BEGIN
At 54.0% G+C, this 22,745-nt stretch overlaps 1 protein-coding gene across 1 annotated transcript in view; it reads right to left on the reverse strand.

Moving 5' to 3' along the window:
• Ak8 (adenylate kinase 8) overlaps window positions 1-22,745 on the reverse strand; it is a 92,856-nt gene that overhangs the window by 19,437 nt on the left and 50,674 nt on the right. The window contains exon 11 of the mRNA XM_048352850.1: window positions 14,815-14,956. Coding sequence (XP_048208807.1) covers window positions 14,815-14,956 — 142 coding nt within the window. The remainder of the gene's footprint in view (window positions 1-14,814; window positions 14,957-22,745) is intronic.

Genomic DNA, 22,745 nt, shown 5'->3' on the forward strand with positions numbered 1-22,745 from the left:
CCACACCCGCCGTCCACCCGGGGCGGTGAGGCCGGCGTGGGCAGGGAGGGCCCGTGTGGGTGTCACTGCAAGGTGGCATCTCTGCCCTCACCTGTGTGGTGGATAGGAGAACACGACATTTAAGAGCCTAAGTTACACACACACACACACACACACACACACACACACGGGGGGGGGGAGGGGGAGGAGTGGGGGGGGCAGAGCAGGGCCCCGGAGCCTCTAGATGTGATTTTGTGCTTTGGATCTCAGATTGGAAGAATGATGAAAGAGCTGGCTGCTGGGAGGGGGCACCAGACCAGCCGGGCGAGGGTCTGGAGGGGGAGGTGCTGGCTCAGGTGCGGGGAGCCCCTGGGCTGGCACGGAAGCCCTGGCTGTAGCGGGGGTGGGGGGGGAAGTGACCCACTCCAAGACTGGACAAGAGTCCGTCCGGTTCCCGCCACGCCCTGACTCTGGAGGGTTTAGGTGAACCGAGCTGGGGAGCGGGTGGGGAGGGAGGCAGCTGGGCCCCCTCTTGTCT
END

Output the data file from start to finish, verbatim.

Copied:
At 54.0% G+C, this 22,745-nt stretch overlaps 1 protein-coding gene across 1 annotated transcript in view; it reads right to left on the reverse strand.

Moving 5' to 3' along the window:
• Ak8 (adenylate kinase 8) overlaps window positions 1-22,745 on the reverse strand; it is a 92,856-nt gene that overhangs the window by 19,437 nt on the left and 50,674 nt on the right. The window contains exon 11 of the mRNA XM_048352850.1: window positions 14,815-14,956. Coding sequence (XP_048208807.1) covers window positions 14,815-14,956 — 142 coding nt within the window. The remainder of the gene's footprint in view (window positions 1-14,814; window positions 14,957-22,745) is intronic.

Genomic DNA, 22,745 nt, shown 5'->3' on the forward strand with positions numbered 1-22,745 from the left:
CCACACCCGCCGTCCACCCGGGGCGGTGAGGCCGGCGTGGGCAGGGAGGGCCCGTGTGGGTGTCACTGCAAGGTGGCATCTCTGCCCTCACCTGTGTGGTGGATAGGAGAACACGACATTTAAGAGCCTAAGTTACACACACACACACACACACACACACACACACACGGGGGGGGGGAGGGGGAGGAGTGGGGGGGGCAGAGCAGGGCCCCGGAGCCTCTAGATGTGATTTTGTGCTTTGGATCTCAGATTGGAAGAATGATGAAAGAGCTGGCTGCTGGGAGGGGGCACCAGACCAGCCGGGCGAGGGTCTGGAGGGGGAGGTGCTGGCTCAGGTGCGGGGAGCCCCTGGGCTGGCACGGAAGCCCTGGCTGTAGCGGGGGTGGGGGGGGAAGTGACCCACTCCAAGACTGGACAAGAGTCCGTCCGGTTCCCGCCACGCCCTGACTCTGGAGGGTTTAGGTGAACCGAGCTGGGGAGCGGGTGGGGAGGGAGGCAGCTGGGCCCCCTCTTGTCT